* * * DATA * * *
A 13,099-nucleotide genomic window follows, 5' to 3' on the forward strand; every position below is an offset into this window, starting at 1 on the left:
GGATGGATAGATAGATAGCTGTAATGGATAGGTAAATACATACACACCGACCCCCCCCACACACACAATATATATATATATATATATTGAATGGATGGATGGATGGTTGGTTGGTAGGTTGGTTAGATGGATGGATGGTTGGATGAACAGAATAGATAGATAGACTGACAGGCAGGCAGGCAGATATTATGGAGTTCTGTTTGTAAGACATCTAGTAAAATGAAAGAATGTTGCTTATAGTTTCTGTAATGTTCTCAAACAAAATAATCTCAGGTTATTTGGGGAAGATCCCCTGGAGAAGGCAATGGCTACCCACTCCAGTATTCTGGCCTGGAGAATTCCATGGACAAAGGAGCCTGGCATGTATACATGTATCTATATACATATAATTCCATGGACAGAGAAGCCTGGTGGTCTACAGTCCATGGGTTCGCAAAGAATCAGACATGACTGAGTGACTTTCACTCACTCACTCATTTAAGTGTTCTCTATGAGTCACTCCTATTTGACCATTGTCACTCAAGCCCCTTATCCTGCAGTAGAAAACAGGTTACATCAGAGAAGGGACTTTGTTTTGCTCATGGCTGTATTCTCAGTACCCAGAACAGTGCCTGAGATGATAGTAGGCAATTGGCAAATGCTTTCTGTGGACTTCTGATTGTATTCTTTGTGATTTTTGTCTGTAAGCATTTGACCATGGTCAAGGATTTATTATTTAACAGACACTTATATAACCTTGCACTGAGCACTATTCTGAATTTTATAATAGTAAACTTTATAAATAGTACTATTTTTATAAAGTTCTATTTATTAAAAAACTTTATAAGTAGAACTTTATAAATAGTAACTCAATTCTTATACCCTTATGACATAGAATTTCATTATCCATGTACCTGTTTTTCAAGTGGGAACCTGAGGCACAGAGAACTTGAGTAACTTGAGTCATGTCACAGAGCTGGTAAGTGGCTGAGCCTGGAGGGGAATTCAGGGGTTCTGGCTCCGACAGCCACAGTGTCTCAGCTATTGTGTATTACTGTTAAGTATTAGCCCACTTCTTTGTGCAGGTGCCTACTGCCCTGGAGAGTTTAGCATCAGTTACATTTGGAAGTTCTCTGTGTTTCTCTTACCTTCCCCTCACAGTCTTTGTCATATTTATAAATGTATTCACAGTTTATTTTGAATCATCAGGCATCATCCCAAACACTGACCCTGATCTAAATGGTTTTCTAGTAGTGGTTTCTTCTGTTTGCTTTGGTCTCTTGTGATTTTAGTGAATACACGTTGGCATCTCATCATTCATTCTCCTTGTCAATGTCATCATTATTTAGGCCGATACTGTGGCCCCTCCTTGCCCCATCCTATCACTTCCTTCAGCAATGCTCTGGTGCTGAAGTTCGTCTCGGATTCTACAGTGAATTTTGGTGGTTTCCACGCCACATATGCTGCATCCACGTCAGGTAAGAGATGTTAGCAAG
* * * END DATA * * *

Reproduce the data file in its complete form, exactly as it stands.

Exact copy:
A 13,099-nucleotide genomic window follows, 5' to 3' on the forward strand; every position below is an offset into this window, starting at 1 on the left:
GGATGGATAGATAGATAGCTGTAATGGATAGGTAAATACATACACACCGACCCCCCCCACACACACAATATATATATATATATATATTGAATGGATGGATGGATGGTTGGTTGGTAGGTTGGTTAGATGGATGGATGGTTGGATGAACAGAATAGATAGATAGACTGACAGGCAGGCAGGCAGATATTATGGAGTTCTGTTTGTAAGACATCTAGTAAAATGAAAGAATGTTGCTTATAGTTTCTGTAATGTTCTCAAACAAAATAATCTCAGGTTATTTGGGGAAGATCCCCTGGAGAAGGCAATGGCTACCCACTCCAGTATTCTGGCCTGGAGAATTCCATGGACAAAGGAGCCTGGCATGTATACATGTATCTATATACATATAATTCCATGGACAGAGAAGCCTGGTGGTCTACAGTCCATGGGTTCGCAAAGAATCAGACATGACTGAGTGACTTTCACTCACTCACTCATTTAAGTGTTCTCTATGAGTCACTCCTATTTGACCATTGTCACTCAAGCCCCTTATCCTGCAGTAGAAAACAGGTTACATCAGAGAAGGGACTTTGTTTTGCTCATGGCTGTATTCTCAGTACCCAGAACAGTGCCTGAGATGATAGTAGGCAATTGGCAAATGCTTTCTGTGGACTTCTGATTGTATTCTTTGTGATTTTTGTCTGTAAGCATTTGACCATGGTCAAGGATTTATTATTTAACAGACACTTATATAACCTTGCACTGAGCACTATTCTGAATTTTATAATAGTAAACTTTATAAATAGTACTATTTTTATAAAGTTCTATTTATTAAAAAACTTTATAAGTAGAACTTTATAAATAGTAACTCAATTCTTATACCCTTATGACATAGAATTTCATTATCCATGTACCTGTTTTTCAAGTGGGAACCTGAGGCACAGAGAACTTGAGTAACTTGAGTCATGTCACAGAGCTGGTAAGTGGCTGAGCCTGGAGGGGAATTCAGGGGTTCTGGCTCCGACAGCCACAGTGTCTCAGCTATTGTGTATTACTGTTAAGTATTAGCCCACTTCTTTGTGCAGGTGCCTACTGCCCTGGAGAGTTTAGCATCAGTTACATTTGGAAGTTCTCTGTGTTTCTCTTACCTTCCCCTCACAGTCTTTGTCATATTTATAAATGTATTCACAGTTTATTTTGAATCATCAGGCATCATCCCAAACACTGACCCTGATCTAAATGGTTTTCTAGTAGTGGTTTCTTCTGTTTGCTTTGGTCTCTTGTGATTTTAGTGAATACACGTTGGCATCTCATCATTCATTCTCCTTGTCAATGTCATCATTATTTAGGCCGATACTGTGGCCCCTCCTTGCCCCATCCTATCACTTCCTTCAGCAATGCTCTGGTGCTGAAGTTCGTCTCGGATTCTACAGTGAATTTTGGTGGTTTCCACGCCACATATGCTGCATCCACGTCAGGTAAGAGATGTTAGCAAG